Document every action you take on the way to an employee termination
You want to document everything before you resort to firing an employee. You don’t want to wait for a once a year evaluation. It might not be an enjoyable task, but don’t avoid an employee termination just because it’s unpleasant. Waiting and seeing if the problem gets better on its own normally just compounds the problem, and could lead to a wrongful employee termination lawsuit.
And in addition, if you ignore it, co-employees, employees who see the bad behavior of a colleague may start to resent that the other employee seems to be getting away with something. And you maybe creating a morale problem that otherwise wouldn’t exist. By disciplining or the employee termination, as soon as the problem arises, you’ll dictate the course of the proceedings for existing and subsequent problem employees.
By confronting an employee, things may improve immediately, which should be your goal. Fixing a problem with an existing employee is often a good option since finding new talent can be expensive, and it bypasses wrongful employment termination issues altogether. Even if the problems don’t improve, preparing the appropriate documentation will ultimately make it easier in case you end up firing an employee.
It’s a good idea to involve HR when disciplining or an employee termination. And of course, if you’re in HR, you know you want to be involved when employees are being disciplined. Doing this, again, helps to add a layer of consistency and thus reduces the risk of disparate treatment claims-alleging that wrongful employee termination took place based on membership in a protected category.
If you’re going to file disciplinary documents, put it in writing. Even if it’s just an oral warning or oral counseling, you should make a note to the file because if you ultimately need to show that you did give the oral warning, so if you’re accused of wrongful employee termination you have a record of every step you took on the way to firing that employee.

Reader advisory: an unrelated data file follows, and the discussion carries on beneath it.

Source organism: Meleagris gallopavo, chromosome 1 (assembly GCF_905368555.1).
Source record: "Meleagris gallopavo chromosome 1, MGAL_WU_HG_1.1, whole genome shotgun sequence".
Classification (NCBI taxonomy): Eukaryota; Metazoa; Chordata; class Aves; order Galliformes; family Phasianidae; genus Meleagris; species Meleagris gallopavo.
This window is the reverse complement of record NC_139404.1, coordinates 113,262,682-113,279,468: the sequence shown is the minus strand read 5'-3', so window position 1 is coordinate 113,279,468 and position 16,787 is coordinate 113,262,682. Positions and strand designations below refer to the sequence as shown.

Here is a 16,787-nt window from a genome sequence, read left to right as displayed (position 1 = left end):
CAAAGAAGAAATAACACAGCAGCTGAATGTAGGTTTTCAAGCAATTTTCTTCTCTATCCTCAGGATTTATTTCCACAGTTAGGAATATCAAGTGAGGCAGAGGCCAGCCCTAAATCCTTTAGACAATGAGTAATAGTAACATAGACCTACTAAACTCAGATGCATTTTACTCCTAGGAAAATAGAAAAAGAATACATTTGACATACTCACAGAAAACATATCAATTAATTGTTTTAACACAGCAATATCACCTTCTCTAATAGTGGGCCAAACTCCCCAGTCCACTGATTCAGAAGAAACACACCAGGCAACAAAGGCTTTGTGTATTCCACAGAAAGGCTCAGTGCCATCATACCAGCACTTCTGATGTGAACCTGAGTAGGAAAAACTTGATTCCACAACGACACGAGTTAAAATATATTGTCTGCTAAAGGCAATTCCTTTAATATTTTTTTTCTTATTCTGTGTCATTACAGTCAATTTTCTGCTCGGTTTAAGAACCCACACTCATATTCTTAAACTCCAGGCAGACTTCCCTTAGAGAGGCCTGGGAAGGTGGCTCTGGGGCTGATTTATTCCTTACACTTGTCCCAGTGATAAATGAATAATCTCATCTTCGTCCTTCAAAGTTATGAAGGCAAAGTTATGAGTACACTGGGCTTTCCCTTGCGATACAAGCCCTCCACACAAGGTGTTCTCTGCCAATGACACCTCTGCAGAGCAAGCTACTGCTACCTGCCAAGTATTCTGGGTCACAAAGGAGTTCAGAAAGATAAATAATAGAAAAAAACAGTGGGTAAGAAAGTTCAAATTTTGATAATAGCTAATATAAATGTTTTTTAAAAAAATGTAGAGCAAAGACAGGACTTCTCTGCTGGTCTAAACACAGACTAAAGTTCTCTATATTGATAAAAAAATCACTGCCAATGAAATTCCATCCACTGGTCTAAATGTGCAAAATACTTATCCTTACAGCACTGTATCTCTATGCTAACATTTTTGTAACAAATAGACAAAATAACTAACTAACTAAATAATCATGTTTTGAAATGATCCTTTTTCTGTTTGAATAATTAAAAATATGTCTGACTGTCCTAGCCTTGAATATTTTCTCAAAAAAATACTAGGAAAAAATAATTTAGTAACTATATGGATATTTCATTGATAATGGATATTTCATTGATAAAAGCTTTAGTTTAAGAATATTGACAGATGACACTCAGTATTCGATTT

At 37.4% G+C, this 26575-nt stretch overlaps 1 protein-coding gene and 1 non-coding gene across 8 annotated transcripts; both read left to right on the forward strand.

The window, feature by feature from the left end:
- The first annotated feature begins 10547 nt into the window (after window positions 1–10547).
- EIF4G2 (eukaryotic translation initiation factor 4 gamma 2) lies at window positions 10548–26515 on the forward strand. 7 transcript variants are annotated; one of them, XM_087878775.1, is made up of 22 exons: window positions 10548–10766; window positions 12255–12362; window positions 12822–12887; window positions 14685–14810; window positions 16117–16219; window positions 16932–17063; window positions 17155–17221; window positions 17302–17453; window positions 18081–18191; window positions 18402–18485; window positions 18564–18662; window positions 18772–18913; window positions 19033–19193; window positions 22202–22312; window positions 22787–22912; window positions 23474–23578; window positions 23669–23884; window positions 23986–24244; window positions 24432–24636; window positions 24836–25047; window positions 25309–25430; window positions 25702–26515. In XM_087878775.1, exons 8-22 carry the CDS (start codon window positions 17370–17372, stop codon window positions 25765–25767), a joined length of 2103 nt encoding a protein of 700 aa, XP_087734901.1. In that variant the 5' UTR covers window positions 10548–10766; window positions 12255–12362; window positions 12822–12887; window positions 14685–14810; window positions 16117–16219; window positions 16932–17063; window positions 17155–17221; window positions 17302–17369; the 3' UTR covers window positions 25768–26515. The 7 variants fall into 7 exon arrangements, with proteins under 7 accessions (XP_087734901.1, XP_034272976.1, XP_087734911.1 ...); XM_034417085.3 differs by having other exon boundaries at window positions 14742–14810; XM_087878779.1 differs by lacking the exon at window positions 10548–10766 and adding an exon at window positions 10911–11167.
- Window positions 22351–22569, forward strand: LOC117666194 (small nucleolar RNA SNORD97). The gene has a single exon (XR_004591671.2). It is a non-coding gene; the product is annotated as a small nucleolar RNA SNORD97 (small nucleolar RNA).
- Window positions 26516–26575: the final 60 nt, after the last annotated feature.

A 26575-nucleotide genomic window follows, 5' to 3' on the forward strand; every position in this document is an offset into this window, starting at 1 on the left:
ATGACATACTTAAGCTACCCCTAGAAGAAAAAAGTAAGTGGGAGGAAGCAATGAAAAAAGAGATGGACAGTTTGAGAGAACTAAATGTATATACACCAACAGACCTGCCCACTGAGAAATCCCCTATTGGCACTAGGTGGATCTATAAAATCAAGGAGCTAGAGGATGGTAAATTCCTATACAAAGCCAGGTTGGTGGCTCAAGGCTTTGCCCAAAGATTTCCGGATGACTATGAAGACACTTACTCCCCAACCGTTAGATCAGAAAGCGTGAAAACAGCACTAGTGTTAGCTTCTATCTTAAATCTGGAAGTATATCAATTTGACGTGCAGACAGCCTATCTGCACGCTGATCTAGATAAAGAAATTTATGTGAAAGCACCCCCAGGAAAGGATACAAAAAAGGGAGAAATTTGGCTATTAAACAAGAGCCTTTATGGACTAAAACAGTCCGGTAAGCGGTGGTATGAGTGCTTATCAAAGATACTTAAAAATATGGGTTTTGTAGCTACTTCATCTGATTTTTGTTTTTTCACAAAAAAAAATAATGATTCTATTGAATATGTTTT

Employee termination letters and paperwork
Be as specific as you possibly can. People aren’t going to respond as effectively if you just give a generalized, “Gee, you’re having this problem”. But specifics will help someone actually correct their mistakes or actions.
Remind the person in the document that everyone’s employed at-will because you don’t want to be creating some kind of contract with someone. For example, if you’re doing a performance improvement plan and you say, “You’re on this plan for 30 days. And then after that hopefully everything will be taken care of.” You still want to include at-will language because you don’t want the person to think that they can’t be fired after those 30 days.
Have employees sign an acknowledgement when they’re being disciplined or warned about an employment policy for example.
If you get the employee to sign the acknowledgement, then if there’s a subsequent infraction that results in firing that employee, you have documentation to prove that the employee was specifically warned and on notice but chose to continue engaging in the prohibited activity.
If the employee refuses to sign the document, you can write down employee refused to sign and ask the employee to sign that, which essentially gets you the record you need for firing that employee. You can also have a witness sign that the employee received the notice.
Edited remarks from the Rapid Learning Institute webinar “Effective Termination Techniques -How to Document Terminations So You Won’t Lose a Lawsuit” by Alyssa Senzel October 24, 2007
Subscribe to HR Info Center
Get the latest research on workplace learning with weekly posts delivered to your inbox